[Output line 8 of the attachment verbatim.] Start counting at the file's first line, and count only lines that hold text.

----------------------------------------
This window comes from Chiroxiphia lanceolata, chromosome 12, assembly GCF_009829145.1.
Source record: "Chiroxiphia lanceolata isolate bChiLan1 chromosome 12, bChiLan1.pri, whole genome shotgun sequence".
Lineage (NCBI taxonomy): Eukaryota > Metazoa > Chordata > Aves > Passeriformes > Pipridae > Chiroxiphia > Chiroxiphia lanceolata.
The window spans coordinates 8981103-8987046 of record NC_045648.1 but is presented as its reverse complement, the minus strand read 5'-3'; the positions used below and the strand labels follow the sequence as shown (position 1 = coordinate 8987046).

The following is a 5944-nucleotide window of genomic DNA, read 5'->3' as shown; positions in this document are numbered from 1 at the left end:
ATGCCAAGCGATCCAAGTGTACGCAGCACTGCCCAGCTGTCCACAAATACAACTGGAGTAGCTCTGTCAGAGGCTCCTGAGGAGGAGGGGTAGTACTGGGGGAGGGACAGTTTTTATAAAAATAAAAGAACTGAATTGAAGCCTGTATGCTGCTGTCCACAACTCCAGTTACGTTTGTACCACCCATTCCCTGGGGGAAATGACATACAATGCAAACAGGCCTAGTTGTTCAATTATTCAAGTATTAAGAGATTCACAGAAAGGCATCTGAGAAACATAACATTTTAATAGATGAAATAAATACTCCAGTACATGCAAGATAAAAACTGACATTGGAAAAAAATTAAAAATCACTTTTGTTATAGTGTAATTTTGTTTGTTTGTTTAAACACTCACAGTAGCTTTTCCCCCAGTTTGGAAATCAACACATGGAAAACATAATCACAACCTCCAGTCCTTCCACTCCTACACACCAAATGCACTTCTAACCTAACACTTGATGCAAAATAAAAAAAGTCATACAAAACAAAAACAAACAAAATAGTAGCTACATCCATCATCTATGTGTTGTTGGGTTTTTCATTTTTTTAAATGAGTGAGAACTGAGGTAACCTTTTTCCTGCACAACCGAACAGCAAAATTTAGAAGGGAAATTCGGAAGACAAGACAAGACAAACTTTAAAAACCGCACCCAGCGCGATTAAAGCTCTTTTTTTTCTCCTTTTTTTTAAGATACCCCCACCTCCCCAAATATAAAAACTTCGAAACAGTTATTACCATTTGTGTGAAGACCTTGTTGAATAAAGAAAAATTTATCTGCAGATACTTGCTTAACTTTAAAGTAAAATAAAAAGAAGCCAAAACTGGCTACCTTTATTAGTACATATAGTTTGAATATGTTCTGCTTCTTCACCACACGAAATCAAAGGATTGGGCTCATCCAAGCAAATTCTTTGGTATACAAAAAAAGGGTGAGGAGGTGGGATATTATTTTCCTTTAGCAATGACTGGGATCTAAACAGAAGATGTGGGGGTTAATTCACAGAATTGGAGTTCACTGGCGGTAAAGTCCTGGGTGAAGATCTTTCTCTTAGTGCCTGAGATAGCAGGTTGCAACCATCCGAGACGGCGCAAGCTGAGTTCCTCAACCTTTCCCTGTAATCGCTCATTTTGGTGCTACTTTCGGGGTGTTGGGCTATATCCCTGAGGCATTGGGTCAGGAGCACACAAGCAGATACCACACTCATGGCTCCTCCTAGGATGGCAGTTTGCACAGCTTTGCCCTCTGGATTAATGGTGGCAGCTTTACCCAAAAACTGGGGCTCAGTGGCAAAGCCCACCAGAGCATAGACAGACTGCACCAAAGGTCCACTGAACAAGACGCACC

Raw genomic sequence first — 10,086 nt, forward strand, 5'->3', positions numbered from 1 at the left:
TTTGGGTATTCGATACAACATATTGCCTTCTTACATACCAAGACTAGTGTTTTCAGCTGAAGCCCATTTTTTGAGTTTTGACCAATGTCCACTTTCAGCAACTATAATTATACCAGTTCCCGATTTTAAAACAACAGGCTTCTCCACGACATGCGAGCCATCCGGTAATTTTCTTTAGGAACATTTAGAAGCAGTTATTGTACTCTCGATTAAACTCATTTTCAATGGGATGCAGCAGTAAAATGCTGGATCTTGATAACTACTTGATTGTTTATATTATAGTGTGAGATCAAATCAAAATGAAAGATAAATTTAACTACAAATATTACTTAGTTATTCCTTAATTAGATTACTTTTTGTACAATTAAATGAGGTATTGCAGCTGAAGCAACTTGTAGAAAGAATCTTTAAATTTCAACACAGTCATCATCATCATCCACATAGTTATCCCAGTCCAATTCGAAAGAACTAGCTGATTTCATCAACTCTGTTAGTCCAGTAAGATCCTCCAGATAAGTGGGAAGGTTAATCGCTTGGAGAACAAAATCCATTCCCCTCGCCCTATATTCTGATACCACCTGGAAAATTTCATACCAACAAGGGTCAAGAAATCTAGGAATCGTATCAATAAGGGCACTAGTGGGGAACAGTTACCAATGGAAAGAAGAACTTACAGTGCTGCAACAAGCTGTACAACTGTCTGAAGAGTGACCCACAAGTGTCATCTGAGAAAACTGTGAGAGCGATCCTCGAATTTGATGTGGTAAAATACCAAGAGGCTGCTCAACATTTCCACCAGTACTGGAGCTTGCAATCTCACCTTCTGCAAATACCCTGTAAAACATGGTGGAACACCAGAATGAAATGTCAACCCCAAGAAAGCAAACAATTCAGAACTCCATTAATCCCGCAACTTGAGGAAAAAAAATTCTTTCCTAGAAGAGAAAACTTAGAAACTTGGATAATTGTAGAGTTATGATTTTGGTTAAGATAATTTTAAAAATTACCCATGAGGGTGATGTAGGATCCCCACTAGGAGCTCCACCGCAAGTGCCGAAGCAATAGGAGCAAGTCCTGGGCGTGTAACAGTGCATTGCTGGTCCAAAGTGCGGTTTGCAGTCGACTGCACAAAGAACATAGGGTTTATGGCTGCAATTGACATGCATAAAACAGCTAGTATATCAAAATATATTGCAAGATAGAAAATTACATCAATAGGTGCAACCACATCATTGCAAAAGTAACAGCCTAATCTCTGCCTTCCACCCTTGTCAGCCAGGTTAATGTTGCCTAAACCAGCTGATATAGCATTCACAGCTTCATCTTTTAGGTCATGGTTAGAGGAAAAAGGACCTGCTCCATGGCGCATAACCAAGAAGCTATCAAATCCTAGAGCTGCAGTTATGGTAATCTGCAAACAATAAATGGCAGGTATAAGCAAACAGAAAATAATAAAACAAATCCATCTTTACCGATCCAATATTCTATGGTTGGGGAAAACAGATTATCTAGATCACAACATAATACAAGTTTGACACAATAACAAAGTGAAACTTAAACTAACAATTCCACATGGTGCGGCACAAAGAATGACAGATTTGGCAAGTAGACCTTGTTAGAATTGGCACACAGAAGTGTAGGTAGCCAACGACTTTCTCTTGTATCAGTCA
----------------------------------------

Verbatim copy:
TTTGGGTATTCGATACAACATATTGCCTTCTTACATACCAAGACTAGTGTTTTCAGCTGAAGCCCATTTTTTGAGTTTTGACCAATGTCCACTTTCAGCAACTATAATTATACCAGTTCCCGATTTTAAAACAACAGGCTTCTCCACGACATGCGAGCCATCCGGTAATTTTCTTTAGGAACATTTAGAAGCAGTTATTGTACTCTCGATTAAACTCATTTTCAATGGGATGCAGCAGTAAAATGCTGGATCTTGATAACTACTTGATTGTTTATATTATAGTGTGAGATCAAATCAAAATGAAAGATAAATTTAACTACAAATATTACTTAGTTATTCCTTAATTAGATTACTTTTTGTACAATTAAATGAGGTATTGCAGCTGAAGCAACTTGTAGAAAGAATCTTTAAATTTCAACACAGTCATCATCATCATCCACATAGTTATCCCAGTCCAATTCGAAAGAACTAGCTGATTTCATCAACTCTGTTAGTCCAGTAAGATCCTCCAGATAAGTGGGAAGGTTAATCGCTTGGAGAACAAAATCCATTCCCCTCGCCCTATATTCTGATACCACCTGGAAAATTTCATACCAACAAGGGTCAAGAAATCTAGGAATCGTATCAATAAGGGCACTAGTGGGGAACAGTTACCAATGGAAAGAAGAACTTACAGTGCTGCAACAAGCTGTACAACTGTCTGAAGAGTGACCCACAAGTGTCATCTGAGAAAACTGTGAGAGCGATCCTCGAATTTGATGTGGTAAAATACCAAGAGGCTGCTCAACATTTCCACCAGTACTGGAGCTTGCAATCTCACCTTCTGCAAATACCCTGTAAAACATGGTGGAACACCAGAATGAAATGTCAACCCCAAGAAAGCAAACAATTCAGAACTCCATTAATCCCGCAACTTGAGGAAAAAAAATTCTTTCCTAGAAGAGAAAACTTAGAAACTTGGATAATTGTAGAGTTATGATTTTGGTTAAGATAATTTTAAAAATTACCCATGAGGGTGATGTAGGATCCCCACTAGGAGCTCCACCGCAAGTGCCGAAGCAATAGGAGCAAGTCCTGGGCGTGTAACAGTGCATTGCTGGTCCAAAGTGCGGTTTGCAGTCGACTGCACAAAGAACATAGGGTTTATGGCTGCAATTGACATGCATAAAACAGCTAGTATATCAAAATATATTGCAAGATAGAAAATTACATCAATAGGTGCAACCACATCATTGCAAAAGTAACAGCCTAATCTCTGCCTTCCACCCTTGTCAGCCAGGTTAATGTTGCCTAAACCAGCTGATATAGCATTCACAGCTTCATCTTTTAGGTCATGGTTAGAGGAAAAAGGACCTGCTCCATGGCGCATAACCAAGAAGCTATCAAATCCTAGAGCTGCAGTTATGGTAATCTGCAAACAATAAATGGCAGGTATAAGCAAACAGAAAATAATAAAACAAATCCATCTTTACCGATCCAATATTCTATGGTTGGGGAAAACAGATTATCTAGATCACAACATAATACAAGTTTGACACAATAACAAAGTGAAACTTAAACTAACAATTCCACATGGTGCGGCACAAAGAATGACAGATTTGGCAAGTAGACCTTGTTAGAATTGGCACACAGAAGTGTAGGTAGCCAACGACTTTCTCTTGTATCAGTCA